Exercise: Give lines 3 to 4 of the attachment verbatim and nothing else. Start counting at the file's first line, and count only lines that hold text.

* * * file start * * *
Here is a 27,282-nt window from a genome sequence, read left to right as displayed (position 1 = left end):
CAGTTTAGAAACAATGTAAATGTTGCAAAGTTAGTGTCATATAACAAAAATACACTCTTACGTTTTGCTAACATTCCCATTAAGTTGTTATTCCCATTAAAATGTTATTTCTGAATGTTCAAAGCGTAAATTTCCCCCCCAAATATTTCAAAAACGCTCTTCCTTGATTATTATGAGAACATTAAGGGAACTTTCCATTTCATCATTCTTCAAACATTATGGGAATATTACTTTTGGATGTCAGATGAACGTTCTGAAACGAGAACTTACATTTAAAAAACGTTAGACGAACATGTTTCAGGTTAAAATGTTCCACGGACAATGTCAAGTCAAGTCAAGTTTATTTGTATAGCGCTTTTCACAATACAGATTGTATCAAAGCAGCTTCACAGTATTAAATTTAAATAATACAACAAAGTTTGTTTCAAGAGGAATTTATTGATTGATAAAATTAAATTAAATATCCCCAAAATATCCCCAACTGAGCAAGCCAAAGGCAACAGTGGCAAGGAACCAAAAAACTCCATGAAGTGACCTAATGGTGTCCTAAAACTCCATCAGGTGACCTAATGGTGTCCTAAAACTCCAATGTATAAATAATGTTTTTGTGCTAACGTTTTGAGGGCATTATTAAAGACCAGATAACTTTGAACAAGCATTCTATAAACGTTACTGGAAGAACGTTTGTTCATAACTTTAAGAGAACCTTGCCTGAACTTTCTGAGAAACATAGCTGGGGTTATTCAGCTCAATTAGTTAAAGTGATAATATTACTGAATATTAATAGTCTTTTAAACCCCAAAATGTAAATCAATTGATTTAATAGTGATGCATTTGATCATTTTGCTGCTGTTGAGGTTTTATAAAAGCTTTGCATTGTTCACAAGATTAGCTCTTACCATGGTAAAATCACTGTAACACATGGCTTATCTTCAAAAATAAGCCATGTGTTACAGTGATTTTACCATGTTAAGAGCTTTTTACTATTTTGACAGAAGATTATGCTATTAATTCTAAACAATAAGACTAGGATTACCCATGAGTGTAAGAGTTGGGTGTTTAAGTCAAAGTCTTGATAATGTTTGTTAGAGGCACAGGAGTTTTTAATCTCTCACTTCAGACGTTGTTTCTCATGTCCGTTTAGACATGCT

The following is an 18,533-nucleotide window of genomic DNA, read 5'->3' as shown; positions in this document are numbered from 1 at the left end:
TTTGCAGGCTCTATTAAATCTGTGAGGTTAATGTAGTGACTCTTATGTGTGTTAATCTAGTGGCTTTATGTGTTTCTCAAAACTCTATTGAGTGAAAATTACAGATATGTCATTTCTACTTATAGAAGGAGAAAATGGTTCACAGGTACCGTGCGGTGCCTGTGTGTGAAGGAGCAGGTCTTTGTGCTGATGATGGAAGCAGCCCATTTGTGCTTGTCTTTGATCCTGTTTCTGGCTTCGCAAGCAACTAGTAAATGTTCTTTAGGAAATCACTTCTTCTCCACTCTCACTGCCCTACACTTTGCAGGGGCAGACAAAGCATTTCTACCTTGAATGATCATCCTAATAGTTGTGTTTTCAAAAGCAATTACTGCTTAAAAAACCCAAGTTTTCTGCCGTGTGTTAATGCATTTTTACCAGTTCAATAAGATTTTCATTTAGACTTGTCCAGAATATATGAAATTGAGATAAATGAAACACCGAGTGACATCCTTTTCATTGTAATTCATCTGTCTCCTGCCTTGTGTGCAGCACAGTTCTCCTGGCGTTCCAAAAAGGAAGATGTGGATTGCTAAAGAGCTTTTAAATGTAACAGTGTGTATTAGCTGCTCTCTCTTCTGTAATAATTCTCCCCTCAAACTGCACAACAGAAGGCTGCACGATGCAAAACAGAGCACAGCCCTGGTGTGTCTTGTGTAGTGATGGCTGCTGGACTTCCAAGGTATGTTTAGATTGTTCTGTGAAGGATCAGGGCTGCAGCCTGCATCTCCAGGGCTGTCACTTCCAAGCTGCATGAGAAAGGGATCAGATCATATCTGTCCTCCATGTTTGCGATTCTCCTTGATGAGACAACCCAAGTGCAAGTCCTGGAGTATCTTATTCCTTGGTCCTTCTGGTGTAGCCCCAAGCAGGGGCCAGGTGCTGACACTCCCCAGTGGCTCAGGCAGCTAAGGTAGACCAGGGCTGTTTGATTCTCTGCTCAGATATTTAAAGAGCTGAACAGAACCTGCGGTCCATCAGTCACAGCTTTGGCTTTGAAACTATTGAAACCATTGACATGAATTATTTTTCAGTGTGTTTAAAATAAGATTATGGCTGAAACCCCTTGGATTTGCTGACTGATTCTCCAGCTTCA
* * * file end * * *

The following is an 18,533-nucleotide window of genomic DNA, read 5'->3' as shown; positions in this document are numbered from 1 at the left end:
TTTGCAGGCTCTATTAAATCTGTGAGGTTAATGTAGTGACTCTTATGTGTGTTAATCTAGTGGCTTTATGTGTTTCTCAAAACTCTATTGAGTGAAAATTACAGATATGTCATTTCTACTTATAGAAGGAGAAAATGGTTCACAGGTACCGTGCGGTGCCTGTGTGTGAAGGAGCAGGTCTTTGTGCTGATGATGGAAGCAGCCCATTTGTGCTTGTCTTTGATCCTGTTTCTGGCTTCGCAAGCAACTAGTAAATGTTCTTTAGGAAATCACTTCTTCTCCACTCTCACTGCCCTACACTTTGCAGGGGCAGACAAAGCATTTCTACCTTGAATGATCATCCTAATAGTTGTGTTTTCAAAAGCAATTACTGCTTAAAAAACCCAAGTTTTCTGCCGTGTGTTAATGCATTTTTACCAGTTCAATAAGATTTTCATTTAGACTTGTCCAGAATATATGAAATTGAGATAAATGAAACACCGAGTGACATCCTTTTCATTGTAATTCATCTGTCTCCTGCCTTGTGTGCAGCACAGTTCTCCTGGCGTTCCAAAAAGGAAGATGTGGATTGCTAAAGAGCTTTTAAATGTAACAGTGTGTATTAGCTGCTCTCTCTTCTGTAATAATTCTCCCCTCAAACTGCACAACAGAAGGCTGCACGATGCAAAACAGAGCACAGCCCTGGTGTGTCTTGTGTAGTGATGGCTGCTGGACTTCCAAGGTATGTTTAGATTGTTCTGTGAAGGATCAGGGCTGCAGCCTGCATCTCCAGGGCTGTCACTTCCAAGCTGCATGAGAAAGGGATCAGATCATATCTGTCCTCCATGTTTGCGATTCTCCTTGATGAGACAACCCAAGTGCAAGTCCTGGAGTATCTTATTCCTTGGTCCTTCTGGTGTAGCCCCAAGCAGGGGCCAGGTGCTGACACTCCCCAGTGGCTCAGGCAGCTAAGGTAGACCAGGGCTGTTTGATTCTCTGCTCAGATATTTAAAGAGCTGAACAGAACCTGCGGTCCATCAGTCACAGCTTTGGCTTTGAAACTATTGAAACCATTGACATGAATTATTTTTCAGTGTGTTTAAAATAAGATTATGGCTGAAACCCCTTGGATTTGCTGACTGATTCTCCAGCTTCA